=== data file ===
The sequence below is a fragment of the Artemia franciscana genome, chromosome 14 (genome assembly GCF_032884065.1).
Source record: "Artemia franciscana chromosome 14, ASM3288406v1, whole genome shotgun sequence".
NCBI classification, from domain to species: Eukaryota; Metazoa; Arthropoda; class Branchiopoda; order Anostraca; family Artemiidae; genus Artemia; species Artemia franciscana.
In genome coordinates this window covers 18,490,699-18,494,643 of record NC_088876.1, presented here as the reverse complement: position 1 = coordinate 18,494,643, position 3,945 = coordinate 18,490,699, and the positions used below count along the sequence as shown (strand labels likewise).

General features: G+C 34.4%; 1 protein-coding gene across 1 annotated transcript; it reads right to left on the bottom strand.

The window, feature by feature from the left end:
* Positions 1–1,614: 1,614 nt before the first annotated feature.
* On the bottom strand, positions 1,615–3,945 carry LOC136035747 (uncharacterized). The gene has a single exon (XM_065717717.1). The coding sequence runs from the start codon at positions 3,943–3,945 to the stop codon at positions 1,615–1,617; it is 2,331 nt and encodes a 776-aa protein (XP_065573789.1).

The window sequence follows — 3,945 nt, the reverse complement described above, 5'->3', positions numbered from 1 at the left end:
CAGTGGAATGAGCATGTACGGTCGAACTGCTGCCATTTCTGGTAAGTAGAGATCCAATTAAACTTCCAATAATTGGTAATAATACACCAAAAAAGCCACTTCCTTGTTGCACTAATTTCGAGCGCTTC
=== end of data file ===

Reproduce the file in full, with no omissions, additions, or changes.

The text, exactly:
The sequence below is a fragment of the Artemia franciscana genome, chromosome 14 (genome assembly GCF_032884065.1).
Source record: "Artemia franciscana chromosome 14, ASM3288406v1, whole genome shotgun sequence".
NCBI classification, from domain to species: Eukaryota; Metazoa; Arthropoda; class Branchiopoda; order Anostraca; family Artemiidae; genus Artemia; species Artemia franciscana.
In genome coordinates this window covers 18,490,699-18,494,643 of record NC_088876.1, presented here as the reverse complement: position 1 = coordinate 18,494,643, position 3,945 = coordinate 18,490,699, and the positions used below count along the sequence as shown (strand labels likewise).

General features: G+C 34.4%; 1 protein-coding gene across 1 annotated transcript; it reads right to left on the bottom strand.

The window, feature by feature from the left end:
* Positions 1–1,614: 1,614 nt before the first annotated feature.
* On the bottom strand, positions 1,615–3,945 carry LOC136035747 (uncharacterized). The gene has a single exon (XM_065717717.1). The coding sequence runs from the start codon at positions 3,943–3,945 to the stop codon at positions 1,615–1,617; it is 2,331 nt and encodes a 776-aa protein (XP_065573789.1).

The window sequence follows — 3,945 nt, the reverse complement described above, 5'->3', positions numbered from 1 at the left end:
CAGTGGAATGAGCATGTACGGTCGAACTGCTGCCATTTCTGGTAAGTAGAGATCCAATTAAACTTCCAATAATTGGTAATAATACACCAAAAAAGCCACTTCCTTGTTGCACTAATTTCGAGCGCTTC